Yesterday, the Federal Trade Commission (FTC) moved to dismiss its long-running enforcement action against Electronic Payment Solutions (EPS) pending in the District of Arizona after the Commission voted 4-0 to approve a final settlement with EPS and certain of its owners. The case against EPS, a third-party payment processor, is just the most recent example

The FTC held its most recent open meeting on Thursday, and two major topics were front and center: potential changes to the Telemarketing Sales Rule (TSR) and a congressional fix to Section 13(b) after the one-year anniversary of AMG Capital Management LLC v. FTC.

In its first order of business, the Commission unanimously voted to publish a Notice of Proposed Rulemaking (NPR) and an Advance Notice of Proposed Rulemaking (ANPR), which address several proposed updates to the TSR. The NPR is further along in the rulemaking process, where it seeks comment on the published proposed rule.Continue Reading FTC’s Spring Open Meeting Brings Potential Rule Changes and Plea to Congress

Last month, love was not all lost for the owner of Tinder and OKCupid when a Texas federal district court in FTC v. Match Group, Inc. granted in part the online dating service provider’s motion to dismiss. Specifically, the court agreed with Match that the FTC could not seek equitable monetary relief under Section 13(b) of the FTC Act and barred two claims based on Match’s immunity under the Communications Decency Act (CDA).

To set the scene, here is a recap of the legal landscape. In recent history, the FTC under Section 13(b) brought “proper cases” directly in federal courts without needing to conduct administrative proceedings. The agency also pursued permanent injunctions and equitable monetary relief.

In the past few years, courts have become increasingly less enamored with the FTC’s interpretation of its authority under Section 13(b). The first blow was FTC v. Shire Viropharma, Inc., in which the Third Circuit concluded that under Section 13(b), the FTC cannot base claims on “long-past conduct” alone, but must affirmatively plead facts that a defendant “is violating” or “is about to violate” the law, i.e., that there is “existing or impending conduct.”Continue Reading FTC v. Match Group, Inc.: Court Gets Cold Feet on the Standard Set Forth in Shire

On Friday, March 11, the Federal Trade Commission (FTC) filed an administrative complaint against HomeAdvisor, Inc., charging it with using deceptive and misleading tactics to sell leads for home improvement projects to small businesses, including small “gig-economy” workers. The action underscores the current administration’s effort to protect workers, especially those engaged in the gig economy through large platforms.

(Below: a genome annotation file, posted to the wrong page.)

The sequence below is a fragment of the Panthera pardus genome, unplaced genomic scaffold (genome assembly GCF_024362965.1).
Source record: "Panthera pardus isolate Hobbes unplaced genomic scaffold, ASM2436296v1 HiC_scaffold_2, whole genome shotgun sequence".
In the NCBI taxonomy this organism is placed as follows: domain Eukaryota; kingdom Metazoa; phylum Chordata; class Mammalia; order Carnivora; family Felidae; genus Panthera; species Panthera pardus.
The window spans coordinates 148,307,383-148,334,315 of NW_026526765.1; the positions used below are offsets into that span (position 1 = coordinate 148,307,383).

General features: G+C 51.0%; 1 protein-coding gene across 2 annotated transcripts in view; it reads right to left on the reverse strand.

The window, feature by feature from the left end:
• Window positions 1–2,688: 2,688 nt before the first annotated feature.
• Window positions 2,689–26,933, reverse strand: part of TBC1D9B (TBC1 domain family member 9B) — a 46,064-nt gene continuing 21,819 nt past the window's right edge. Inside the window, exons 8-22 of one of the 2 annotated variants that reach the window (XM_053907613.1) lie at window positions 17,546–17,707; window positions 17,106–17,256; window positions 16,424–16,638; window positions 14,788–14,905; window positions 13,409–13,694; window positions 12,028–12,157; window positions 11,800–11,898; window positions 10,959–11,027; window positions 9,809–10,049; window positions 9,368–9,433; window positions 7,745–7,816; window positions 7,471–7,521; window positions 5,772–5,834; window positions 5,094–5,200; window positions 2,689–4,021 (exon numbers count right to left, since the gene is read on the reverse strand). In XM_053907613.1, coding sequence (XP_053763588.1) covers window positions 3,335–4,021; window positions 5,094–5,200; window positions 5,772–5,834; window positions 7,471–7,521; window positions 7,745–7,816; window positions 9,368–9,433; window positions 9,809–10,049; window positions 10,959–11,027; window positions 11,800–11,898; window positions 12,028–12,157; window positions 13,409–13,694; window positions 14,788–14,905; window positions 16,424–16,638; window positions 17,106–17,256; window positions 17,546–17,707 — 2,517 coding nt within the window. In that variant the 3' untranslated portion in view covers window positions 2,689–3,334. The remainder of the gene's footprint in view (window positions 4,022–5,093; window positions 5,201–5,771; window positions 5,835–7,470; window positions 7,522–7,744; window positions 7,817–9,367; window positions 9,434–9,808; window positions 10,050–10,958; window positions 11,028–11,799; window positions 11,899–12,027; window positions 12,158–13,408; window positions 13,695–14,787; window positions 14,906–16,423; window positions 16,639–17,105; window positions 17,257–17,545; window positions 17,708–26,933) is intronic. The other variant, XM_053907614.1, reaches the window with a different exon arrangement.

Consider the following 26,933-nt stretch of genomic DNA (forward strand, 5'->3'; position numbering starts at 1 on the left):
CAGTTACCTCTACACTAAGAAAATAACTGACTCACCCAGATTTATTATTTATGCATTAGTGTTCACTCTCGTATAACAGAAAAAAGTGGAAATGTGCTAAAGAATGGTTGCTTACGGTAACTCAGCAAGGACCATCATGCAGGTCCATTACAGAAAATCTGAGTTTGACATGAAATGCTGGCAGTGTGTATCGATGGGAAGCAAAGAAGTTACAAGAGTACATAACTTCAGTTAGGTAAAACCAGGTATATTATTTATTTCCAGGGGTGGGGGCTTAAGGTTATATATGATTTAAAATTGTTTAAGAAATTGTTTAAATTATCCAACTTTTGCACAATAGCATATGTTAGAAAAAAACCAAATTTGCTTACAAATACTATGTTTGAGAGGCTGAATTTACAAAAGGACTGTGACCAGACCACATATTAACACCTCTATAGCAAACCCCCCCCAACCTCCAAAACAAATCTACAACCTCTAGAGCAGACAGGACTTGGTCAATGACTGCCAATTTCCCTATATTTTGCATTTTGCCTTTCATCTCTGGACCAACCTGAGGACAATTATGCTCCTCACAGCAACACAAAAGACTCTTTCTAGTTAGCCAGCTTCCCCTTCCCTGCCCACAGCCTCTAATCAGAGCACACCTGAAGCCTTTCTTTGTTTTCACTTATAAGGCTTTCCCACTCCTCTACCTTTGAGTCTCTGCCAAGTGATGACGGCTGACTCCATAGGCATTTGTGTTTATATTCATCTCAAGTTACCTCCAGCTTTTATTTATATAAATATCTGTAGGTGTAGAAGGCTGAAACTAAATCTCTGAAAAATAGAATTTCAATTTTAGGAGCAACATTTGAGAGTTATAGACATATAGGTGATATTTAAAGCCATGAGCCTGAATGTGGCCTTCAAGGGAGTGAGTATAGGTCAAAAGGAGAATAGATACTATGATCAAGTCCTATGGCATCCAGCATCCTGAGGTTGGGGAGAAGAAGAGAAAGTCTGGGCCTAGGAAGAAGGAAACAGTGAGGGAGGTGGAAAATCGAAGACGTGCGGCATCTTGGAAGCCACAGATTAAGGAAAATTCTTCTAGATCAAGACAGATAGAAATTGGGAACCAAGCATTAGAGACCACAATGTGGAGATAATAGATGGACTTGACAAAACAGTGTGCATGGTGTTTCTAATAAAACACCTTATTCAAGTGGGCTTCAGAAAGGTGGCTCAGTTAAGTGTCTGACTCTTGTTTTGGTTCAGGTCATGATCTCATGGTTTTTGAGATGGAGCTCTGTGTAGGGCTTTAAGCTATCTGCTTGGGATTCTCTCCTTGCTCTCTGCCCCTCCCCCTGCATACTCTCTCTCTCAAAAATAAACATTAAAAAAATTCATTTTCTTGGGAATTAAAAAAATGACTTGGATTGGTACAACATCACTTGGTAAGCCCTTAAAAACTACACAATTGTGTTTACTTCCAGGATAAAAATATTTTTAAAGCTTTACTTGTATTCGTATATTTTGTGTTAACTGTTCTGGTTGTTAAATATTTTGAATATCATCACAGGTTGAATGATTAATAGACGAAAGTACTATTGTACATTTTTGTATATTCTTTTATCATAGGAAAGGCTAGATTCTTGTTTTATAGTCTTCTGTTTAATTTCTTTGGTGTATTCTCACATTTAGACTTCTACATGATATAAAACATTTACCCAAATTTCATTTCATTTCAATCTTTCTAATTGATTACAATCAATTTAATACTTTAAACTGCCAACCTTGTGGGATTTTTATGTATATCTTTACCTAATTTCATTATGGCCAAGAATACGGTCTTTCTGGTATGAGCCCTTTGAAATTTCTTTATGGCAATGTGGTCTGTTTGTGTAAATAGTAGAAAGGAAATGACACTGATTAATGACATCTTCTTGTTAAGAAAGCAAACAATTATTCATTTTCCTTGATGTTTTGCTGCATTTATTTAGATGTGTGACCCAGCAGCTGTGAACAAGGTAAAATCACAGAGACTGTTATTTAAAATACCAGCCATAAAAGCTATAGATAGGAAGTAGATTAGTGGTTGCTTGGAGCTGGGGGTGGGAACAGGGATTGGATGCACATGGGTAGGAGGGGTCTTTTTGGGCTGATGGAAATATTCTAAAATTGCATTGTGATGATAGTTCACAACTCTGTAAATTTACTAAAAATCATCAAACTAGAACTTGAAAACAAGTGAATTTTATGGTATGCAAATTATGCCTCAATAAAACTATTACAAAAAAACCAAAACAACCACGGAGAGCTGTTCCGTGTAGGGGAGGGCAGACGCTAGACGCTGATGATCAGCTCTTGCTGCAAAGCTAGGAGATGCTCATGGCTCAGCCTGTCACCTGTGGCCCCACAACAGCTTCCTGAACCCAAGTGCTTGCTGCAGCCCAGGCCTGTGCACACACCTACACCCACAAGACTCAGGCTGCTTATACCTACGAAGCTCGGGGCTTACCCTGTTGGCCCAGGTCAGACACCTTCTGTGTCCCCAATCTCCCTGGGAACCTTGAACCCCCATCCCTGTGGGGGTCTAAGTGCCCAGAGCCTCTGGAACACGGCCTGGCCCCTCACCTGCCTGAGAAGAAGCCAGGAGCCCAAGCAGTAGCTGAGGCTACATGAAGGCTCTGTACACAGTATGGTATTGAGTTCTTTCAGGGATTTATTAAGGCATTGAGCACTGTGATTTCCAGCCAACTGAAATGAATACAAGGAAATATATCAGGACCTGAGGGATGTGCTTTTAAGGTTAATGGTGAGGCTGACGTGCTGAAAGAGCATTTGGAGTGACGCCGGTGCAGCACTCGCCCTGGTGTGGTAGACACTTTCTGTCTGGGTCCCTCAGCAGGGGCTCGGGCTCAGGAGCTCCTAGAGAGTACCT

The FTC alleges that since at least 2014, HomeAdvisor—a popular service that matches service providers with consumers seeking home improvements—made false, misleading, and unsubstantiated claims about the quality and source of leads it sells, and about the likelihood that the leads would result in actual jobs. According to the complaint:Continue Reading Burning Down the House: FTC Accuses HomeAdvisor, Inc. of Deception in Selling Leads for Home Improvement Projects

The latest edition of the FTC’s recent practice of holding open meetings brings a potential rule regarding earnings claims to the forefront. During the FTC’s open meeting, the Commission unanimously approved issuing an Advance Notice of Proposed Rulemaking with respect to earnings claims. As the Commissioners pointed out in their comments (additional information below), the motivation for this rulemaking is to repair the FTC’s ability to recover monetary relief for consumers after the Supreme Court’s decision in AMG Capital Management.

Prior to the vote, the Commissioners allowed Melissa Dickey from the Division of Marketing Practices to give a presentation on the FTC’s historical experience with earnings claims and the Division’s recommendation. Ms. Dickey recommended that the Commission move forward with the rulemaking process, and pointed to two primary reasons. First, the Division views false, misleading, and unsubstantiated earnings claims as especially problematic to consumers who, as Ms. Dickey postulated, ultimately rely on these assurances and, as a result, end up in significant debt. Second, the Bureau believes that these earnings claims are widespread, and impact almost every community, especially during the pandemic era, where purported bad actors target those who are seeking to earn extra income while working remotely.Continue Reading FTC Approves Rulemaking Process for Earnings Claims

As the rest of us prepare for the Super Bowl by buying avocados to make guacamole, installing new big-screen TVs, and donning Ram/Bengal-themed face paint, select corners of corporate America are preparing for the biggest advertising day of the year.